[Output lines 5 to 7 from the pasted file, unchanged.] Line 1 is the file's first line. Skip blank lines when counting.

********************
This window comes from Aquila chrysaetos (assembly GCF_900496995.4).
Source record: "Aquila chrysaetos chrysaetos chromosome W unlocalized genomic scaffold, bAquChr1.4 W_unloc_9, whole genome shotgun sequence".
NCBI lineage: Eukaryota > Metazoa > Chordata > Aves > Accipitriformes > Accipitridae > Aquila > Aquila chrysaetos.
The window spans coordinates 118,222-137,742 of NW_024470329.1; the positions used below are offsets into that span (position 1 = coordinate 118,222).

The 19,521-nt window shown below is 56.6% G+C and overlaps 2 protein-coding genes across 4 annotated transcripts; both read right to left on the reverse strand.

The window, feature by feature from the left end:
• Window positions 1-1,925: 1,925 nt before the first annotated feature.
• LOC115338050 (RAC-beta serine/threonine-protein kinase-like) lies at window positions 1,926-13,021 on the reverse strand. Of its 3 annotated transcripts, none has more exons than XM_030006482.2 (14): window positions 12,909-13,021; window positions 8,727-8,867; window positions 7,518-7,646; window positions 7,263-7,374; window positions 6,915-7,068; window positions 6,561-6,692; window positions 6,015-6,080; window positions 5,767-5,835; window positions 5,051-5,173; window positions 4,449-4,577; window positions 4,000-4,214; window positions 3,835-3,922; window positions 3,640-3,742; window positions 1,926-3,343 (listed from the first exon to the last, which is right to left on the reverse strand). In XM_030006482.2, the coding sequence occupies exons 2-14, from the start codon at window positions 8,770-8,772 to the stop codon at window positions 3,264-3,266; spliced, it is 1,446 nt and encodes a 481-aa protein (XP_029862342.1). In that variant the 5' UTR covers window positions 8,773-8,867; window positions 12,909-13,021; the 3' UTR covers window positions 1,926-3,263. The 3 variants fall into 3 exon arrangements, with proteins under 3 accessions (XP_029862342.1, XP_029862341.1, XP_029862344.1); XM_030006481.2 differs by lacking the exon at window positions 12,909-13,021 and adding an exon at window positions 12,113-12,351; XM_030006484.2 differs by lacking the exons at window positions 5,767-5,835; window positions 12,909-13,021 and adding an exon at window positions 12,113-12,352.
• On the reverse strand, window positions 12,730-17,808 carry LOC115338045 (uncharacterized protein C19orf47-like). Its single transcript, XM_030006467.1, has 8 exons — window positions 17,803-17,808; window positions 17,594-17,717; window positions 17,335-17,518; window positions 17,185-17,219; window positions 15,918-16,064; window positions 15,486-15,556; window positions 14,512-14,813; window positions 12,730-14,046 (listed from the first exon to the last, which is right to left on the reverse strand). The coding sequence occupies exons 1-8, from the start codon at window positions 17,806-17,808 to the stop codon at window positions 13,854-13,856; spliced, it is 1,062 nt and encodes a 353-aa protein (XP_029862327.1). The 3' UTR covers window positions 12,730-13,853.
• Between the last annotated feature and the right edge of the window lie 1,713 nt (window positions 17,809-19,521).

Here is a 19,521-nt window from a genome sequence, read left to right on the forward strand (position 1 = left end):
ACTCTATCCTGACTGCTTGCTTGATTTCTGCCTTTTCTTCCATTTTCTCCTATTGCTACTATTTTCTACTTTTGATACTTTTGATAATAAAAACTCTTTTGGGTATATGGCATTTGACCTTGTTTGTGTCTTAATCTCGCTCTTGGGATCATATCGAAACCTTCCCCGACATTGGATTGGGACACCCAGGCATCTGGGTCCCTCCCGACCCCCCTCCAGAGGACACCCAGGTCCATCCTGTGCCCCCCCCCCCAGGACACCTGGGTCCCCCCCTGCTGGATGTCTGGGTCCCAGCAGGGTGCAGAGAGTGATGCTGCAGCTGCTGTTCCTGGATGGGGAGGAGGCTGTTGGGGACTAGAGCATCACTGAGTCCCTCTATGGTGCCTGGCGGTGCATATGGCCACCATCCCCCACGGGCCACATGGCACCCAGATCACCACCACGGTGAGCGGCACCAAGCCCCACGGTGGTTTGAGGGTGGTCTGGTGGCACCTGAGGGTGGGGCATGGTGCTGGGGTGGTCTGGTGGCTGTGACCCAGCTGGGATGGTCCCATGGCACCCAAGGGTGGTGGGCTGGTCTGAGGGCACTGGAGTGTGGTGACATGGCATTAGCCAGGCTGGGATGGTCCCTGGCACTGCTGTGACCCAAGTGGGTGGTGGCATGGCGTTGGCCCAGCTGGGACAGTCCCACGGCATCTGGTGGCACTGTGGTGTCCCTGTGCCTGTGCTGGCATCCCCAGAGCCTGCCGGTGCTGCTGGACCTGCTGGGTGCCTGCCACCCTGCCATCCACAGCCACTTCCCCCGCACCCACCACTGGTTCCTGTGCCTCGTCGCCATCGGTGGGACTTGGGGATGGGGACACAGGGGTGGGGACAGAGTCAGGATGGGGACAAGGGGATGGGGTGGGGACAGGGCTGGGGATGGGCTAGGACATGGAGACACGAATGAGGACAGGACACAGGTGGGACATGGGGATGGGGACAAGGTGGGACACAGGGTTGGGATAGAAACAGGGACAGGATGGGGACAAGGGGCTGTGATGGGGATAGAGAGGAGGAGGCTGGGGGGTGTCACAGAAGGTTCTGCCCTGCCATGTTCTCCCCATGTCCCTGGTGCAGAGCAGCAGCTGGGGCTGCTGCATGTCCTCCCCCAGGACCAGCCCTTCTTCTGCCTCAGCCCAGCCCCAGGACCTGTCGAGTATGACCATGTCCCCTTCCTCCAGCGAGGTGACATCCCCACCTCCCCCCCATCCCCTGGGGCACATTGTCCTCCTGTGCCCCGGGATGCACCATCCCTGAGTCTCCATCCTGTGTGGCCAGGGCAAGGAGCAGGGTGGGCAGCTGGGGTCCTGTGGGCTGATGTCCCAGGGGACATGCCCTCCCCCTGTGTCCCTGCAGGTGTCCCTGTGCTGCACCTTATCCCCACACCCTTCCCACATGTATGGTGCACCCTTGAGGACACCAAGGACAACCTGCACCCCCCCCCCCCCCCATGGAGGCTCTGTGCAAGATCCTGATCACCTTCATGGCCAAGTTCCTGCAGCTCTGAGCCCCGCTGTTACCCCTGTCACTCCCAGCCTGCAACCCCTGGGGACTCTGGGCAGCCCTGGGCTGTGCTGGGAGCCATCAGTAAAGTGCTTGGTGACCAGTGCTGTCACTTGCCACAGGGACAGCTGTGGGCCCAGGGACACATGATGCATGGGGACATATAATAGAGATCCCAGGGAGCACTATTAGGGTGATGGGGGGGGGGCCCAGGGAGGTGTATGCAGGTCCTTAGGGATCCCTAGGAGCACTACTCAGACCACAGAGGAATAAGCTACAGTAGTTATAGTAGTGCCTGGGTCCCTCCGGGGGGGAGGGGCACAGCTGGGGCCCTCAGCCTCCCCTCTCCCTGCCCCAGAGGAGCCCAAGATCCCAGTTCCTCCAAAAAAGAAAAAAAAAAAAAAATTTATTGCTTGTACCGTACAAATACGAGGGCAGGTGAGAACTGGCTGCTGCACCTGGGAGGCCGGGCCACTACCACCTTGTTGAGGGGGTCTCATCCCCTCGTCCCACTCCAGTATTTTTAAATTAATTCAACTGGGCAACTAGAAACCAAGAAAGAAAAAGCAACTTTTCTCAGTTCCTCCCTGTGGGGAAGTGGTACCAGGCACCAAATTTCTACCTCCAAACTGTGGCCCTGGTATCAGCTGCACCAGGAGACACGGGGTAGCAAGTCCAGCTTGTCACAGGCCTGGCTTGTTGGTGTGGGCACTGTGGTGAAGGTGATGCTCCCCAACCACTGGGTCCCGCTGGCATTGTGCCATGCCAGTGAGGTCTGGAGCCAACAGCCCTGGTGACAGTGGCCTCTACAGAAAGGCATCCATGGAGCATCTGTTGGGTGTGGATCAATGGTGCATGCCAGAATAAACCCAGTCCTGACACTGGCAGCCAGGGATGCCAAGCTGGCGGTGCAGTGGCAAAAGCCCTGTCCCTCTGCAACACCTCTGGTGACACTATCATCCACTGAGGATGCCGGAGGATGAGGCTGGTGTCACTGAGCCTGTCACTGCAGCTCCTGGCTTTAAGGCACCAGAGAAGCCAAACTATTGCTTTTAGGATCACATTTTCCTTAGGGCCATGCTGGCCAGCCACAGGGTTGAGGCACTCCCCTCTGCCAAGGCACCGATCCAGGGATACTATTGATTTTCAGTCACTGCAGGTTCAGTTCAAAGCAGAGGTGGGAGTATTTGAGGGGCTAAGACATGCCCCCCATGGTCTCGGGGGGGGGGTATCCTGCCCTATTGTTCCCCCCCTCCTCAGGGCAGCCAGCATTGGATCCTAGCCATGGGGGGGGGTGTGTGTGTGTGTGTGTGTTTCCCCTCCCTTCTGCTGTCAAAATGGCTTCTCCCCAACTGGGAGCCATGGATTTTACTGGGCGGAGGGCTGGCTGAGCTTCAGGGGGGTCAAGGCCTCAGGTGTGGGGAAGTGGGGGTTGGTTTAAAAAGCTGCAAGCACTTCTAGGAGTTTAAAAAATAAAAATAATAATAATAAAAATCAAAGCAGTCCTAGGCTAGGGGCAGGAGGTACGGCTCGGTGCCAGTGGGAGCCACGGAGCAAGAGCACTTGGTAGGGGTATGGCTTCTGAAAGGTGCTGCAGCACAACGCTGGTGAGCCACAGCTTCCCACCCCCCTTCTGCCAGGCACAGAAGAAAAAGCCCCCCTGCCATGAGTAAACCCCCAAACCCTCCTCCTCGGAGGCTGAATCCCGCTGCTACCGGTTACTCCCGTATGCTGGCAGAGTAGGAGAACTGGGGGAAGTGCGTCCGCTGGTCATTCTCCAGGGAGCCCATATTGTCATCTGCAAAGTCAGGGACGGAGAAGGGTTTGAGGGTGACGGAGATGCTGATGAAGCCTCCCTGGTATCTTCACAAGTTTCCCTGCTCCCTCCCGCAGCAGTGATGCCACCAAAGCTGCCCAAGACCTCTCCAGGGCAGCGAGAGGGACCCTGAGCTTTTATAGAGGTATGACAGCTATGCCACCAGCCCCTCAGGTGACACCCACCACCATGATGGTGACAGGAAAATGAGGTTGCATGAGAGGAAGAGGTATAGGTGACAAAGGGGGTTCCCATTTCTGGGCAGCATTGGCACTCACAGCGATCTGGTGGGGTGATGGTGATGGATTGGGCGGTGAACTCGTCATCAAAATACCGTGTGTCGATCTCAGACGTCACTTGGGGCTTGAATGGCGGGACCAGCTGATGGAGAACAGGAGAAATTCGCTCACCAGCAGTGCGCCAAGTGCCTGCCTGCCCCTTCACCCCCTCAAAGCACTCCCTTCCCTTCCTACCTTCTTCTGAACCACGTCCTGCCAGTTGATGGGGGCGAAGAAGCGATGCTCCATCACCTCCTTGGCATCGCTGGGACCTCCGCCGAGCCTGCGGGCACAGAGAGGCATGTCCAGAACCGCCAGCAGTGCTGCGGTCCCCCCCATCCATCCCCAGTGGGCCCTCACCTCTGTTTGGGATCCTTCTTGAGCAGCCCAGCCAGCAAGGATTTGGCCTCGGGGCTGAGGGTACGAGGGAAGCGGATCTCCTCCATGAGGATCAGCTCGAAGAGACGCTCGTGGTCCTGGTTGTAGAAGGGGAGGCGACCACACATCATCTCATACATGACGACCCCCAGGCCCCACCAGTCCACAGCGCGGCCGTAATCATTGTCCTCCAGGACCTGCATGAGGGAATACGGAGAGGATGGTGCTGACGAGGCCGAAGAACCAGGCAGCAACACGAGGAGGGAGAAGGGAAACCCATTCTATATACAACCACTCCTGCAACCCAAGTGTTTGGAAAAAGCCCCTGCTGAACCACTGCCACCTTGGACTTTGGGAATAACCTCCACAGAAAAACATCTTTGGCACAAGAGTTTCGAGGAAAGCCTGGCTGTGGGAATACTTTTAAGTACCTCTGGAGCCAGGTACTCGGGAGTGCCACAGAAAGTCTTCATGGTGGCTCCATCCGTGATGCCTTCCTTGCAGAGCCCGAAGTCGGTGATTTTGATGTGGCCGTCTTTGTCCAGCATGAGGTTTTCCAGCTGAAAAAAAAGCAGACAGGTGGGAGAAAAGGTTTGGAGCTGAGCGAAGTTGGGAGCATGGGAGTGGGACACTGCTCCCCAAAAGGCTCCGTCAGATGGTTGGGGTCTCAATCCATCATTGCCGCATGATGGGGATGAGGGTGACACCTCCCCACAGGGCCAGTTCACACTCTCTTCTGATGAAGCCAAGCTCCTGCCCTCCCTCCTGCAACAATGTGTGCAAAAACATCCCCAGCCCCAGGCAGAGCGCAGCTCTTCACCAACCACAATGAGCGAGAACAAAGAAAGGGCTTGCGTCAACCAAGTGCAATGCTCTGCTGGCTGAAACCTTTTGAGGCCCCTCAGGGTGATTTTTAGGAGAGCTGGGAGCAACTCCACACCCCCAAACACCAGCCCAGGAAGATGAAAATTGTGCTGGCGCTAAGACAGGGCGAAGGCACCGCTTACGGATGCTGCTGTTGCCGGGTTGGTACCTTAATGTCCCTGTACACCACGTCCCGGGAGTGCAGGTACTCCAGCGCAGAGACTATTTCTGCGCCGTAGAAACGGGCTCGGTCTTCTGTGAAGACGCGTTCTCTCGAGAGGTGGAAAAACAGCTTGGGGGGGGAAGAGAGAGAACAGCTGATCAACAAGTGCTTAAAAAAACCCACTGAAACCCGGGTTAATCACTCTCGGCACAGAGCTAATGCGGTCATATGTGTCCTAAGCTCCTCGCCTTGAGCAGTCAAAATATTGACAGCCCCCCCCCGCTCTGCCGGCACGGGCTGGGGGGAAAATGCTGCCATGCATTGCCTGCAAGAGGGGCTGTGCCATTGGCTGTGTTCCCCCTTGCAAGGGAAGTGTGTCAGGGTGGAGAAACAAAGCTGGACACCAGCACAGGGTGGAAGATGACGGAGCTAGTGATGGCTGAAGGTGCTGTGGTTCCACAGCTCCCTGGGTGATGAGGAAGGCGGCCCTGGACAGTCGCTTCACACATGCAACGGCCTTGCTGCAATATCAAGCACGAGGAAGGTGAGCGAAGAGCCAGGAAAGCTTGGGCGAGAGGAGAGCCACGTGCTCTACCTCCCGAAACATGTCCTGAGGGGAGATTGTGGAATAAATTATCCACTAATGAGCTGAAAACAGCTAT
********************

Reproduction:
The 19,521-nt window shown below is 56.6% G+C and overlaps 2 protein-coding genes across 4 annotated transcripts; both read right to left on the reverse strand.

The window, feature by feature from the left end:
• Window positions 1-1,925: 1,925 nt before the first annotated feature.